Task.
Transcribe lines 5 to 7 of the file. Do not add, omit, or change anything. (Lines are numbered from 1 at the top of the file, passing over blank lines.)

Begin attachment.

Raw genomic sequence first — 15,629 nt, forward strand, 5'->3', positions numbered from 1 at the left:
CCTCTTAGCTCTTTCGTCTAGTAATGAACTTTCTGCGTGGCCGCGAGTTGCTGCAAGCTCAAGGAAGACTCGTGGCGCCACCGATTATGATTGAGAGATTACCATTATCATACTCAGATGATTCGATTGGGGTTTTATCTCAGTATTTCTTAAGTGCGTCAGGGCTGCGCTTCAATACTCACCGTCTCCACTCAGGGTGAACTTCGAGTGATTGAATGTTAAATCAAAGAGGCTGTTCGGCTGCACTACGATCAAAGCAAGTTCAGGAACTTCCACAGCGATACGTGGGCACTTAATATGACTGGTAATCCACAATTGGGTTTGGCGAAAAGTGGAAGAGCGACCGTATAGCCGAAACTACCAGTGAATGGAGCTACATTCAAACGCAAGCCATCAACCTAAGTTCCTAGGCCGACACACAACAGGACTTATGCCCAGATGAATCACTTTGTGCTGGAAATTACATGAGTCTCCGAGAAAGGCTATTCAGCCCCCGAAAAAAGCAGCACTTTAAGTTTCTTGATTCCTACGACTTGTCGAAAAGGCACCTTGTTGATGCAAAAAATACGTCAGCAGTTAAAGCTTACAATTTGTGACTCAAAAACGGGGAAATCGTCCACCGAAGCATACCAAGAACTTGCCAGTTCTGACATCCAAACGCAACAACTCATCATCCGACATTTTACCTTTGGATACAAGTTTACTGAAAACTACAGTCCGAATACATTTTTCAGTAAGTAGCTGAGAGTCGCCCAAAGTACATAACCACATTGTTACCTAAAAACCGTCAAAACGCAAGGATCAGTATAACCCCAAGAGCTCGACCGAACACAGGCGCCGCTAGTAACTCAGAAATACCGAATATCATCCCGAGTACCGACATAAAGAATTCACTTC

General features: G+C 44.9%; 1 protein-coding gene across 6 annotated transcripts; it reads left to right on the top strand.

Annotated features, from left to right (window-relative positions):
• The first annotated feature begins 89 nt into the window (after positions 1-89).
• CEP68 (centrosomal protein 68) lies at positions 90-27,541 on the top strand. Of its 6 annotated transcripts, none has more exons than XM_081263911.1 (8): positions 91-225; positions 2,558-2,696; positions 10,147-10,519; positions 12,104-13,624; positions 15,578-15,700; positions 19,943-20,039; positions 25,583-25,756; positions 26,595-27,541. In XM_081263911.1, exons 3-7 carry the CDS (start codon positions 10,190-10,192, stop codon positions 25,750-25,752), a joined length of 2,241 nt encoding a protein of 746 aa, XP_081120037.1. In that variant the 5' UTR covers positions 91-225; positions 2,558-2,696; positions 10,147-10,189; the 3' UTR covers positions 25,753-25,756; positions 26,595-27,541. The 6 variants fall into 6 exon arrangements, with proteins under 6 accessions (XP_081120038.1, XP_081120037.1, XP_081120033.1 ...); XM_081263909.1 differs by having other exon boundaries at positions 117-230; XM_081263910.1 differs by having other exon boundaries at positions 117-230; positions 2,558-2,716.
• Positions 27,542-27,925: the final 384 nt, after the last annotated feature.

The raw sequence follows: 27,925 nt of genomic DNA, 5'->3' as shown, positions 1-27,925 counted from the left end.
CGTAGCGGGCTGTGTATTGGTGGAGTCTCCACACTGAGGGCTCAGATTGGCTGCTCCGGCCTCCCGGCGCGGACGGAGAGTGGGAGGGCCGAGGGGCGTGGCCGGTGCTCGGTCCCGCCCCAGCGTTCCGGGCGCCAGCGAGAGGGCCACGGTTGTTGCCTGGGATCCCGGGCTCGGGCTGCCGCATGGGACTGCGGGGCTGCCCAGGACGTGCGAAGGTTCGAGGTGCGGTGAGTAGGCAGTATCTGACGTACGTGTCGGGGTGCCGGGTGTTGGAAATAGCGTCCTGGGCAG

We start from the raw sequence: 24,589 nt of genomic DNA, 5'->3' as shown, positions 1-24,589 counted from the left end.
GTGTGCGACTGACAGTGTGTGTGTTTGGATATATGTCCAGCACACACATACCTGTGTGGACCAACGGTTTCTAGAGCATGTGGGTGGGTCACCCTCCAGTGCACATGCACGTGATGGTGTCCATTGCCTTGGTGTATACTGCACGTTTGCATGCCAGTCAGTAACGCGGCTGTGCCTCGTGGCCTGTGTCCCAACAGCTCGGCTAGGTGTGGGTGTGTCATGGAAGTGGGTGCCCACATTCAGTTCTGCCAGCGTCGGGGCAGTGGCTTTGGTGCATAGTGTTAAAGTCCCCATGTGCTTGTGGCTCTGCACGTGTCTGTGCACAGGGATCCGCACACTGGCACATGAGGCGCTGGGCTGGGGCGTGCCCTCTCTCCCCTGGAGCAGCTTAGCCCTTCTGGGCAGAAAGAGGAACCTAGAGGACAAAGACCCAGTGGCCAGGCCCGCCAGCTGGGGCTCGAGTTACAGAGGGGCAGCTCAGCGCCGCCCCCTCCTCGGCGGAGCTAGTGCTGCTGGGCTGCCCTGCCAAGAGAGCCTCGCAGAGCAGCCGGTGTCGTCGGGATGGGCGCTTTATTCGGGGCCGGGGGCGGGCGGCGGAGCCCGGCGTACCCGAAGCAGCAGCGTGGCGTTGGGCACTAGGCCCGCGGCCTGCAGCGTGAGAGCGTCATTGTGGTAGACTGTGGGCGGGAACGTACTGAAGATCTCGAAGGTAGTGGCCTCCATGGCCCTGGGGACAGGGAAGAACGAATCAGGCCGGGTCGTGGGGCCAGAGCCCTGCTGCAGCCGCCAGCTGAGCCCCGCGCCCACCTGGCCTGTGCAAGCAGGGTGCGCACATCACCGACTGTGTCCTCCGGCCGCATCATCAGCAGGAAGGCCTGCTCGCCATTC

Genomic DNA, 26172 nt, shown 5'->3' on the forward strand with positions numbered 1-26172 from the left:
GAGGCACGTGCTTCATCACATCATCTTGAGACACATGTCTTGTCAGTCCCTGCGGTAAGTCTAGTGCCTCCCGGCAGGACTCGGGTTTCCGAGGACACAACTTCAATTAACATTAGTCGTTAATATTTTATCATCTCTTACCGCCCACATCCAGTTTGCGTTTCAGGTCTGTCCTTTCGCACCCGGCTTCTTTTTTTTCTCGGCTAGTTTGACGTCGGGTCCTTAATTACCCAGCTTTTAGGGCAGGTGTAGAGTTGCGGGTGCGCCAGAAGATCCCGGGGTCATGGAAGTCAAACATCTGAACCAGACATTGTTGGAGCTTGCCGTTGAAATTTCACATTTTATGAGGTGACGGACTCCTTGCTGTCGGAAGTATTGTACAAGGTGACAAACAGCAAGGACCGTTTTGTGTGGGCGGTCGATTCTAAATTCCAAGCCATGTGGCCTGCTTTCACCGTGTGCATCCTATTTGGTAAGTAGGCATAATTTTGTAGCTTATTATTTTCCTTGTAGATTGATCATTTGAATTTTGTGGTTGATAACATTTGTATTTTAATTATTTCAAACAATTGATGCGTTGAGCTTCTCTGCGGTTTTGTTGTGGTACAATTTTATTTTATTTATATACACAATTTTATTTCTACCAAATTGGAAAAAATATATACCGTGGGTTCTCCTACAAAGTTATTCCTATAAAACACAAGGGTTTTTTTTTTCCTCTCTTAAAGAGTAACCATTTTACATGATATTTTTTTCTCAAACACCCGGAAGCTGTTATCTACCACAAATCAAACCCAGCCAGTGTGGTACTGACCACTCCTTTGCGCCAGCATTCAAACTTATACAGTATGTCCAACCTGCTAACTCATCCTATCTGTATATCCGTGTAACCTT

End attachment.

• The first annotated feature begins 89 nt into the window (after positions 1-89).
• CEP68 (centrosomal protein 68) lies at positions 90-27,541 on the top strand. Of its 6 annotated transcripts, none has more exons than XM_081263911.1 (8): positions 91-225; positions 2,558-2,696; positions 10,147-10,519; positions 12,104-13,624; positions 15,578-15,700; positions 19,943-20,039; positions 25,583-25,756; positions 26,595-27,541. In XM_081263911.1, exons 3-7 carry the CDS (start codon positions 10,190-10,192, stop codon positions 25,750-25,752), a joined length of 2,241 nt encoding a protein of 746 aa, XP_081120037.1. In that variant the 5' UTR covers positions 91-225; positions 2,558-2,696; positions 10,147-10,189; the 3' UTR covers positions 25,753-25,756; positions 26,595-27,541. The 6 variants fall into 6 exon arrangements, with proteins under 6 accessions (XP_081120038.1, XP_081120037.1, XP_081120033.1 ...); XM_081263909.1 differs by having other exon boundaries at positions 117-230; XM_081263910.1 differs by having other exon boundaries at positions 117-230; positions 2,558-2,716.
• Positions 27,542-27,925: the final 384 nt, after the last annotated feature.